Volunteer drivers equipped with CV technologies saw immediate value in queue warning applications.
Experience implementing and evaluating connected vehicle (CV) technologies.
Made Public Date


I-5 Tukwila to Edmonds
United States

Technical Report on Prototype Intelligent Network Flow Optimization (INFLO) Dynamic Speed Harmonization and Queue Warning

Summary Information

This project demonstrated the Intelligent Network Flow Optimization (INFLO) system in Seattle, Washington. The system was designed to collect vehicle speed data from connected vehicles as well as infrastructure based speed detectors, and provide queue warning, speed harmonization, and weather responsive traffic management (WRTM) messages to connected vehicle drivers in a fully operational highway traffic environment.

Applications implemented

  • Speed Harmonization (SPD-HARM) This application was intended to fuse data from infrastructure based sensors with data from connected vehicles, identify sections of the roadway with deteriorated performance, and recommend appropriate speeds to vehicles in real-time to minimize traffic stream turbulence and improve throughput and safety.
  • Queue Warning (Q-WARN) This application was designed to fuse vehicle speed data collected from infrastructure and connected vehicles and generate queue warning messages disseminated through DMS signs and connected vehicles.
  • Weather Responsive Traffic Management (WRTM) This application was designed to recommend travel speeds based on the prevailing road weather conditions.

Hardware and software elements deployed

  • Connected Vehicle Equipment (In-Vehicle System) A dedicated short range communication (DSRC) radio was used to send and receive basic safety messages (BSMs) between vehicles, and share vehicle speed data with roadside infrastructure. A smartphone connected to DSRC radio (via Bluetooth) served an in-vehicle user interface. The smartphone was also connected to the internet using a cellular connection and configured to receive and process traveler information messages (TIMs).
  • Roadside Units (RSUs) A commercially available RSU was tested. The RSU was equipped with DSRC to connect in-vehicle systems with a virtual Traffic Management Entity (TME).
  • Virtual Traffic Management Entity (TME) The virtual TME included hardware and software components required to implement data collection, information management, and CV applications used during field testing

Evaluation Methodology

Researchers recruited 21 volunteer participants from the local area in Seattle. They agreed to have on-board INFO equipment installed in their private vehicles and perform a variety of driving scenarios during peak periods on I-5 during the week of 1/12/2015. The evaluation team collected vehicle speed data from both the WSDOT infrastructure based speed detector system and in-vehicle INFLO equipment. The data collected were processed by the evaluation team in real-time, and Q-WARN and SPD-HARM messages were sent to drivers to as needed to accommodate prevailing traffic conditions.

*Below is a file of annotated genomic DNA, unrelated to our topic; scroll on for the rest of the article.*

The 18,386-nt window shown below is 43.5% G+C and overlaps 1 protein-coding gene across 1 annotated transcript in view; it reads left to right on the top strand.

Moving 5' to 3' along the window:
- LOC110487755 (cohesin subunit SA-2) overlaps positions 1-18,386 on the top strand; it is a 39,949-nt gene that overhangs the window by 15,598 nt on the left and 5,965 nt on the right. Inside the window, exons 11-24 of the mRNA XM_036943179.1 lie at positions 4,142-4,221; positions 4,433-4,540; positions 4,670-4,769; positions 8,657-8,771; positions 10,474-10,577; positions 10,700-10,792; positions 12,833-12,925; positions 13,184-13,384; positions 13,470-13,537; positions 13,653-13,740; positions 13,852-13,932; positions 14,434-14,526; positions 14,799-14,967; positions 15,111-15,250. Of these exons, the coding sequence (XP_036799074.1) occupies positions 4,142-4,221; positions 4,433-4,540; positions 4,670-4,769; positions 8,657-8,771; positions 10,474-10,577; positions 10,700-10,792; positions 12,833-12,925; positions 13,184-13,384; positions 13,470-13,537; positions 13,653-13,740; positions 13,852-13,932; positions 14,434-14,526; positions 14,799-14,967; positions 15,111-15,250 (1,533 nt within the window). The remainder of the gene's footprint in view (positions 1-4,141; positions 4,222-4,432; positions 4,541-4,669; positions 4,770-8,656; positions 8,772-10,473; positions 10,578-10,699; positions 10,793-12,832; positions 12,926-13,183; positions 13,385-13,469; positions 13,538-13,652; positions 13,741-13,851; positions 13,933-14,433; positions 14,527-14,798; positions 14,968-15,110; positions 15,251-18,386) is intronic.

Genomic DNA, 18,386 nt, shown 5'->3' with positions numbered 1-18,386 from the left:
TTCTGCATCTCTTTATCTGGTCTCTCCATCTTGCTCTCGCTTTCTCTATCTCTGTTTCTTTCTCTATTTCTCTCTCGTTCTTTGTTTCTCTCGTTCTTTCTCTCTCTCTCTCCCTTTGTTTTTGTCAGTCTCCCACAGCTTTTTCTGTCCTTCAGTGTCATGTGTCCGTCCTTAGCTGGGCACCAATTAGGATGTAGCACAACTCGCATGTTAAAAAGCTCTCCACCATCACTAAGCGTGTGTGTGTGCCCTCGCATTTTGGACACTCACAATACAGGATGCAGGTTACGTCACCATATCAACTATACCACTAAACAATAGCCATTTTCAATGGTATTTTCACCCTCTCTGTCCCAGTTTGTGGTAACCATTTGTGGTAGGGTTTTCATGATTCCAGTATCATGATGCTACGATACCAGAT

A smartphone graphical display mounted on the dashboard of each CV equipped vehicle provided drivers with the following types of information.

  • SPD-HARM Recommended Speed
  • Q-WARN Queue Ahead message with distance to the back of queue
  • Q-WARN In-Queue message with distance and estimated time to the end of queue
  • Vehicle weather and other data.

At the conclusion of testing, participants were requested to fill out a post demonstration questionnaire and receive agreed upon compensation for participation.


As a prototype, the INFLO project successfully demonstrated connected vehicle data capture and dissemination functionality using both cellular communications and DSRC communications. Although not rigorously tested, performance in terms of latency and processing speed was sufficient to support CV functionality in an operational traffic environment. In general, the process of capturing vehicle data, storing it in the database, processing it, and then delivering basic safety messages (BSMs) took less than 10 seconds. Drivers could expect to receive messages at least a mile in advance of the back of a queue. In one case, the INFLO prototype system detected a queue three minutes earlier using connected vehicle data than was achieved using infrastructure data only.

  • The assessment of survey data collected from driver participants (n=21) indicated that drivers saw immediate value in the Queue Ahead and In-Queue messages that informed them of the location and duration of congestion and queues. Participants were able to take action in advance of congestion, reducing the need to slow down or stop suddenly.
  • The value of Speed Harmonization messages, however, was not clear to participants.

Technical Report on Prototype Intelligent Network Flow Optimization (INFLO) Dynamic Speed Harmonization and Queue Warning

Technical Report on Prototype Intelligent Network Flow Optimization (INFLO) Dynamic Speed Harmonization and Queue Warning
Publication Sort Date
Stephens, Denny; Thomas Timcho; Theodore Smith (Battelle); Kevin Balke; Hassan Charara; Srinivasa Sunkari (TTI)
U.S. DOT Federal Highway Administration (FHWA)
Other Reference Number
Report No. FHWA-JPO-15-213
Deployment Locations